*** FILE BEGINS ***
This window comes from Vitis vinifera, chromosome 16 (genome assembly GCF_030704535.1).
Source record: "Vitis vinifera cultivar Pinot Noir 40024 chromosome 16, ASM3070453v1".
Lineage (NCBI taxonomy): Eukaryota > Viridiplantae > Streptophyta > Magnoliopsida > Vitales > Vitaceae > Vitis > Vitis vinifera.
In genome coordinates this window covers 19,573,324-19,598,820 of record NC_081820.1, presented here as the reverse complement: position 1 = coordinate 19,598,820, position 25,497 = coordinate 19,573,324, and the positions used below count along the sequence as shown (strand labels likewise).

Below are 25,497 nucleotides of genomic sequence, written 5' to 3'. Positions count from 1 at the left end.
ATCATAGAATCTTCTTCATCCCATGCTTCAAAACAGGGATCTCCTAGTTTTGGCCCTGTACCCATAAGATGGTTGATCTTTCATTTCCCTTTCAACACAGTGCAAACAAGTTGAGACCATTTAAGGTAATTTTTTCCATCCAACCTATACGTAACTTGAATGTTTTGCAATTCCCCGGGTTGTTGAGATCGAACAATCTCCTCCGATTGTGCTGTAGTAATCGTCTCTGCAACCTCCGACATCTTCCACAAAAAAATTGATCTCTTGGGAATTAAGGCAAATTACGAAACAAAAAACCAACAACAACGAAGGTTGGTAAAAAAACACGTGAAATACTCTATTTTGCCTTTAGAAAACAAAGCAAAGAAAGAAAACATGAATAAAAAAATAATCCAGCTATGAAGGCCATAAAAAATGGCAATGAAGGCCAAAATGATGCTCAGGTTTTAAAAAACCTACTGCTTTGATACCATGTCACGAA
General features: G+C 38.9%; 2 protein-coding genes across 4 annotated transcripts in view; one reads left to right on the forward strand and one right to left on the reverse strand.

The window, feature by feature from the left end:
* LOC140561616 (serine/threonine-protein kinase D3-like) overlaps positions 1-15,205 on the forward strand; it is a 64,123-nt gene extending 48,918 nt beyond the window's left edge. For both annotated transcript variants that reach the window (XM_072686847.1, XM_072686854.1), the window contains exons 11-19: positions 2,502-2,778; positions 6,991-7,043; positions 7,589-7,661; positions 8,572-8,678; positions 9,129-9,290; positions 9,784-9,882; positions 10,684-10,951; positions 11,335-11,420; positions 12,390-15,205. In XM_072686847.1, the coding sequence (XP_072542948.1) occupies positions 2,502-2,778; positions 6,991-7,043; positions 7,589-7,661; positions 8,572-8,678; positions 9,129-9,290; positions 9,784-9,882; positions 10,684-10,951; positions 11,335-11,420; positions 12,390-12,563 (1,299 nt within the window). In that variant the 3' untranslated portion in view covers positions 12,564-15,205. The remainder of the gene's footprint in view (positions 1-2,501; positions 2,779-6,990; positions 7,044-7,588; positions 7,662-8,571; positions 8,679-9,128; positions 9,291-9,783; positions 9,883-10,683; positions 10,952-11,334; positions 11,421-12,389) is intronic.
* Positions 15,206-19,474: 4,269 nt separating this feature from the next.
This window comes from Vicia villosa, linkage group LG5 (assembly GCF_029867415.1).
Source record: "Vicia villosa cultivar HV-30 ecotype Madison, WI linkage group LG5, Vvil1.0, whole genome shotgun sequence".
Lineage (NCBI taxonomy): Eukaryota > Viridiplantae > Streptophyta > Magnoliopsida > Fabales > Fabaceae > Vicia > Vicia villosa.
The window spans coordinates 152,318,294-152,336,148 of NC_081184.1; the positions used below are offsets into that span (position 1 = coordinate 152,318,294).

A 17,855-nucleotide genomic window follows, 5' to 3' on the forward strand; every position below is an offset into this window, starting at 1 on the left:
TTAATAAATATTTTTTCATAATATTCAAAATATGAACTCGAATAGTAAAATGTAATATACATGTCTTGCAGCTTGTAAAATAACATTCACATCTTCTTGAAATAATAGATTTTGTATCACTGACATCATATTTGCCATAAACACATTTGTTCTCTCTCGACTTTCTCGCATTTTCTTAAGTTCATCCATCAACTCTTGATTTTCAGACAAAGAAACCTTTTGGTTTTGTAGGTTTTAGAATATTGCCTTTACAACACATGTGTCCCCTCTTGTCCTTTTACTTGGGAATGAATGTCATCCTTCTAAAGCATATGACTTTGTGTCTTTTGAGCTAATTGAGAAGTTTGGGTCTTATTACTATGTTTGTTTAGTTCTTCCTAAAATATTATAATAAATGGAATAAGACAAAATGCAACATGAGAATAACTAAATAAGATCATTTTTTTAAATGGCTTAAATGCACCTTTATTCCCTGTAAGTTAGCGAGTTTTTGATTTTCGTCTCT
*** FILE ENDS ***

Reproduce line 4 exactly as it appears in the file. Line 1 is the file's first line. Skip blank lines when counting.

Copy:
In genome coordinates this window covers 19,573,324-19,598,820 of record NC_081820.1, presented here as the reverse complement: position 1 = coordinate 19,598,820, position 25,497 = coordinate 19,573,324, and the positions used below count along the sequence as shown (strand labels likewise).